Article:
The French Bayonet

The role of skirmishers in warfare.

Article by Steve N. Jackson (v. 1)

Light infantry originated in ancient times when military forces adopted armor, heavy shields, and tight packed fighting formations. These innovations likely occurred before recorded history, so no one can really be sure who invented them, but clear textural evidence for the heavy infantry formation occurs with the Greeks. In classical Greek warfare soldiers known as hoplites fought in a tight packed blocks, relying on an unbroken wall of shields to protect individuals in the formation from attack. These formations were unbeatable when they came up against disorganized opposition who tried to meet them in an open field, but they lacked tactical flexibility. Broken ground, rapidly retreating enemy, or an enemy who could hit the formation and run in an organized manner from the sides and rear were difficult for the phalanx to handle.

Greek infantry were not armed in any sense by the state. Instead each soldier arrived with the equipment they could afford. The middle class were the foundation of the hoplite formations, with fairly uniform weapons and armor. However the lower class still participated, but they lacked the weapons to take part in a phalanx. Instead they formed light, maneuverable units whose lack of armor, heavy shield, and heavy spear was actually an advantage in broken ground.

The importance of these light units have been overlooked for centuries because the famous fighters in the wall of battle were all heavy infantry. Herodotus tells us in book 9 of Histories that each Spartan (by default heavy infantry) was accompanied by seven helots, armed slaves who acted as servants, porters, and fighters. As fighters, their jobs were varied, but at various times they and other light fighters of the Greeks held mountain passes, made flanking attacks, protected the phalanx from flanking attacks, and scouted enemy encampments. Many of these soldiers were armed with no more than a long knife.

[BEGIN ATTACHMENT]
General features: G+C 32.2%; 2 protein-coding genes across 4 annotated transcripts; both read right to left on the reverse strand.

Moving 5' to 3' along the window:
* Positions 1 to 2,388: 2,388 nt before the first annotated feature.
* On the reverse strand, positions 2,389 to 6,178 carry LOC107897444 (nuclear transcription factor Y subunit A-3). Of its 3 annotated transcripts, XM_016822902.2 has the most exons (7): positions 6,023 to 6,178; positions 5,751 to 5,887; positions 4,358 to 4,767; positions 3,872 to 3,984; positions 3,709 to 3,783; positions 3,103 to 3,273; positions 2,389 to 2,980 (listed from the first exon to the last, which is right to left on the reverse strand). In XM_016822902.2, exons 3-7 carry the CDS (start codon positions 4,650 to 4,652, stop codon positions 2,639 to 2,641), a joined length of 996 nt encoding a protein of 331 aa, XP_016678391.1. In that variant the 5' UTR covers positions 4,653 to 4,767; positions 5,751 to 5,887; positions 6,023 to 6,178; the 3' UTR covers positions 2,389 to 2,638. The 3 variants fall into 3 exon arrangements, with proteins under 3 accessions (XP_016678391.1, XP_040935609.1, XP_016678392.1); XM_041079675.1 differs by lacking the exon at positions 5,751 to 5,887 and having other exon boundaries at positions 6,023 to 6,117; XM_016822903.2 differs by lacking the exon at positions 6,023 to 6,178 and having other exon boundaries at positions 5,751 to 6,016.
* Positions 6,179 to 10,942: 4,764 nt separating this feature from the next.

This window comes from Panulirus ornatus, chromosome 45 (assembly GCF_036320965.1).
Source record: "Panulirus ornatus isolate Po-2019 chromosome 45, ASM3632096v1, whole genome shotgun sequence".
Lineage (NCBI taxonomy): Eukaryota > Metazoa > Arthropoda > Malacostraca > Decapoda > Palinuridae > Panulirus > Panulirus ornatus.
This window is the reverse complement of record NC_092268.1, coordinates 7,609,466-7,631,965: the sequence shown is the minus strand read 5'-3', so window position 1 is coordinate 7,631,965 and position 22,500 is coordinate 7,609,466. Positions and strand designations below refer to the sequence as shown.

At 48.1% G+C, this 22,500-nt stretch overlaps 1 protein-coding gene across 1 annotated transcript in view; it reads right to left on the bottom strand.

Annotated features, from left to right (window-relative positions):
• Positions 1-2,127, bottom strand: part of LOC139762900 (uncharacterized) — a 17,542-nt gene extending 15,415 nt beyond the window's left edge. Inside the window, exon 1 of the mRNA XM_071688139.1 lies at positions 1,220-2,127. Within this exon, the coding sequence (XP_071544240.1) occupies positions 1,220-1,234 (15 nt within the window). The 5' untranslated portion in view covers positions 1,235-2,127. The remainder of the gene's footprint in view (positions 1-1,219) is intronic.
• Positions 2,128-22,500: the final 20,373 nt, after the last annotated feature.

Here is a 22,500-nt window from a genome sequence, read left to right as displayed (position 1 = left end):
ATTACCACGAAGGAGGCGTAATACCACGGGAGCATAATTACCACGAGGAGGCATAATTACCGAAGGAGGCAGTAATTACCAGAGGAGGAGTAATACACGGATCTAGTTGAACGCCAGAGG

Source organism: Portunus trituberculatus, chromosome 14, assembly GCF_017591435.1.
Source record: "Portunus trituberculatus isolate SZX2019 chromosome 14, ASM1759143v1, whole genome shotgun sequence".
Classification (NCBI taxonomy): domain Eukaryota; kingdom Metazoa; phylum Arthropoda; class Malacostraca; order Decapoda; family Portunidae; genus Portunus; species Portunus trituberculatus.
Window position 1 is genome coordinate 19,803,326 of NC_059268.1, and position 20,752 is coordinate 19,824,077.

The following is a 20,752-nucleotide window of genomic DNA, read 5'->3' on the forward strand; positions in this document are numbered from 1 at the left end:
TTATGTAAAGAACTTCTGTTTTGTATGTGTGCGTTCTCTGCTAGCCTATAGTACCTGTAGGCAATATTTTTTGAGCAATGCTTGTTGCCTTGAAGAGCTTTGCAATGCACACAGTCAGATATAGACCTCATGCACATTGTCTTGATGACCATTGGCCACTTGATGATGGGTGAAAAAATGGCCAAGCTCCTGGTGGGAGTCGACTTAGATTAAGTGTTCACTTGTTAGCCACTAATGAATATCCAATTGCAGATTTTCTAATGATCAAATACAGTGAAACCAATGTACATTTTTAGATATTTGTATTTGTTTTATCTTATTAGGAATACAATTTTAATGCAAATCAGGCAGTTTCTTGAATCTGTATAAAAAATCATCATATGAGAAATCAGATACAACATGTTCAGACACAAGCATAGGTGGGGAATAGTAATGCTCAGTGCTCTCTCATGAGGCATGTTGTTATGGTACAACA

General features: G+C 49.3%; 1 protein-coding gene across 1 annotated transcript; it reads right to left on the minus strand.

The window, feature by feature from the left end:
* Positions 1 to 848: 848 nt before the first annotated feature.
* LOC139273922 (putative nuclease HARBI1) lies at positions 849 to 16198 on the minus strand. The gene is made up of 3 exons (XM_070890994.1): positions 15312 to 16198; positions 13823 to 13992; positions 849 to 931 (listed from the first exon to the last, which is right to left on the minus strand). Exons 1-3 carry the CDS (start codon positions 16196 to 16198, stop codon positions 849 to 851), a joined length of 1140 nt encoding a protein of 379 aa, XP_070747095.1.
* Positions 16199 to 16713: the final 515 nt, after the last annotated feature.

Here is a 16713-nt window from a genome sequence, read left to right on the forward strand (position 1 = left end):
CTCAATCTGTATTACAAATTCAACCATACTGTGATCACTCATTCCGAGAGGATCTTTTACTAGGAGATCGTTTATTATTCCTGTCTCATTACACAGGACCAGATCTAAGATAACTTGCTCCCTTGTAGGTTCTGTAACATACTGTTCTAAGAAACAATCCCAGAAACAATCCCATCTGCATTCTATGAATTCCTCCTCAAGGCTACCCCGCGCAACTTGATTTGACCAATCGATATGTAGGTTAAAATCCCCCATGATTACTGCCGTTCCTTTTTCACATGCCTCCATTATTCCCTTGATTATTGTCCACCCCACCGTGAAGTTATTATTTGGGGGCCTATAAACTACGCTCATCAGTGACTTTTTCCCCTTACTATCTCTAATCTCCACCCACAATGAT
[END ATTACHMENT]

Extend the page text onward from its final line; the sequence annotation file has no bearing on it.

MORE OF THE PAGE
Thus the light infantry held a position in the classical world of importance. The late Roman and early medieval periods saw a de-emphasis of infantry in favor of heavy cavalry in Europe, and light cavalry in Asia, and light infantry fell out of favor and memory. In the middle of the 16th century though heavy infantry again came to the forefront of warfare, first fighting with Pikes and later in the 17th century with bayonet equipped muskets in tight formations.

Light infantry units were rarely formed during the 16th and 17th century, except in the form of armed camp followers or lesser trained soldiers who could not fight in the line of battle. With the French innovations of Colonel Martinet, there was simply no way that light infantry could stand up against heavy infantry in the open terrain of Europe. The same could not be said for the new world. Soldiers arriving in the Americas from European countries found that close order formations were rarely effective. First, except for the Aztecs and the Inca, no American population had the equipment or training to hold a formation. Instead they were used to low order conflicts with fighting causing few casualties. Battles such as the Battle of Blood Mountain were told as epic tales of carnage, but there has never been a clear archeological picture to indicate the battles were either large or concentrated. Instead great battles were, in the European’s eyes at least, skirmishes. And the European way of fighting was largely ineffective in the vast North American continent.

The settlers of New France, Louisiana, the Carolinas, and New England essentially reinvented light infantry tactics to respond to the native American way of warfare. In essence, light infantry are skirmishers who travel in light, loose formations. Unlike heavy infantry, which trains in formation marching, light infantry works in small groups of mutually supporting soldiers. These soldiers make maximum use of camouflage and cover to attack enemy forces in detail rather than en masse. Ideally, light infantry are given maximum autonomy to solve tactical problems within a strategic goal, and in the Americas light infantry developed woodcraft and mountain-craft as additional needed skills, the ability to stay whole and functional while living in the wilderness away from lines of supply.